ESB told staff of pension support in 2010

Letter to staff from chief executive said ESB’s support for the pension plan was ‘resolute’

ESB workers gather to voice concerns about their pensions outside the ESB Headquarters in Dublin, recently. Photograph: Eric Luke

ESB workers gather to voice concerns about their pensions outside the ESB Headquarters in Dublin, recently. Photograph: Eric Luke

 


The ESB told staff three years ago that the State-owned energy group’s future growth was “linked” to the health of their pension fund.

Some of the group’s staff are threatening legal action over its proposals to pay €478 million in dividends to the State over the next year, on the grounds that this could undermine their pension pot, which has a €1.7 billion deficit.

However, the company says that the retirement scheme is in a position to meet all its liabilities as they fall due.

It also says that a 2010 deal with workers, designed to plug a €2 billion hole in the plan, which included a cut in benefits and a €591 million cash injection from the company, is still on track.

Yesterday it emerged that before this deal was brokered, the then chief executive, Padraig McManus, wrote to staff pointing out that the company’s support for the scheme “remains resolute” and that it was committed to providing solid pensions for its workers.

His letter added that the group’s future growth “is directly linked to the health of the pension fund and vice versa” .

The former chief executive also pointed out that a failure to deal with the €2 billion deficit would impinge on the group’s goal of achieving the best possible credit rating and thus on its ability to borrow money to fund its expansion plans.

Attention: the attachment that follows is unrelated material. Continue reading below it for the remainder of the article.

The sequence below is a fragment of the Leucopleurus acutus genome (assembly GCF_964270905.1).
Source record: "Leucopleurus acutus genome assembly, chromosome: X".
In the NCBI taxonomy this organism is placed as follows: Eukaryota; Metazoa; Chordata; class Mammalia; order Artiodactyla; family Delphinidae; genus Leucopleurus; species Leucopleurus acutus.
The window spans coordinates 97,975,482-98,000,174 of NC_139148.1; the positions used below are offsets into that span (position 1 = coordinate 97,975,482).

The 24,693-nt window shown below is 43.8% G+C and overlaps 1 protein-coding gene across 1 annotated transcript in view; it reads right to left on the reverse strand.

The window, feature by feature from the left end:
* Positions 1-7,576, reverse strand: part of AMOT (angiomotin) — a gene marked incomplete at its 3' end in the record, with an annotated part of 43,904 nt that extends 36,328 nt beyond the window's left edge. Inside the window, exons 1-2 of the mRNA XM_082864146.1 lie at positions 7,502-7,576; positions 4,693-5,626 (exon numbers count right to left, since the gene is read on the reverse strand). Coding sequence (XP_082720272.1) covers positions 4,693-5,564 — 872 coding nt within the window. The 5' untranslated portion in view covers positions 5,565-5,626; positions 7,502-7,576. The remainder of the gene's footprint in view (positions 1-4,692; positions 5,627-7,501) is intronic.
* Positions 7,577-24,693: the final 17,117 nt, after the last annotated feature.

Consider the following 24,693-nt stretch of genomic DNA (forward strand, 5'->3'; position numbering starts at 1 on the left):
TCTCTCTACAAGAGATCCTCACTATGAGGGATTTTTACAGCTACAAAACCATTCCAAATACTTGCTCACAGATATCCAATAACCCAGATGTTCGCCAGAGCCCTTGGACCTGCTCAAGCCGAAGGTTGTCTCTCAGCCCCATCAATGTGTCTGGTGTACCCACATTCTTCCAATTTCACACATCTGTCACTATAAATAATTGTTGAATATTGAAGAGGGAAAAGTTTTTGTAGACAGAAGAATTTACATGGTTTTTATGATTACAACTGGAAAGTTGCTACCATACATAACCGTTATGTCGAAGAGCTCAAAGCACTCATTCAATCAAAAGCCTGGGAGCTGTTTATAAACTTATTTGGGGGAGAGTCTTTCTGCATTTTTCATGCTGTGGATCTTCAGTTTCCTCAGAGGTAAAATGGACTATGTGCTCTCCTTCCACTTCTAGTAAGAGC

The deficit now faced by the plan is a result of legislation passed last year imposing a new “minimum funding standard” which calculates a scheme’s liabilities in the event of it being wound up.

Four staff, part of a larger organisation of active pension fund members, are threatening legal action over the company’s plan to pay an annual dividend of €78 million to the exchequer this year and, pending the sale of some power plants, to make a special payment of €400 million in 2014.

The chair of the pension scheme’s trustees, Tony Donnelly, has also written to the chief executive, Pat O’Doherty, over the possible impact that the special dividend could have on the retirement fund.

Staff and the company are at odds over the ESB’s description of the scheme in its annual report as “defined contribution” and an assertion that it has no liability for any future deficits.

The company believes that this description is in line with accounting standards as the scheme has always had characteristics of both defined contribution and defined benefit plans.

For the same reason, it says that this is why the Pensions Board regards it as a defined benefit scheme.

The ESB changed its definition of the scheme after the 2010 funding plan was agreed, although the unions did not agree to the change.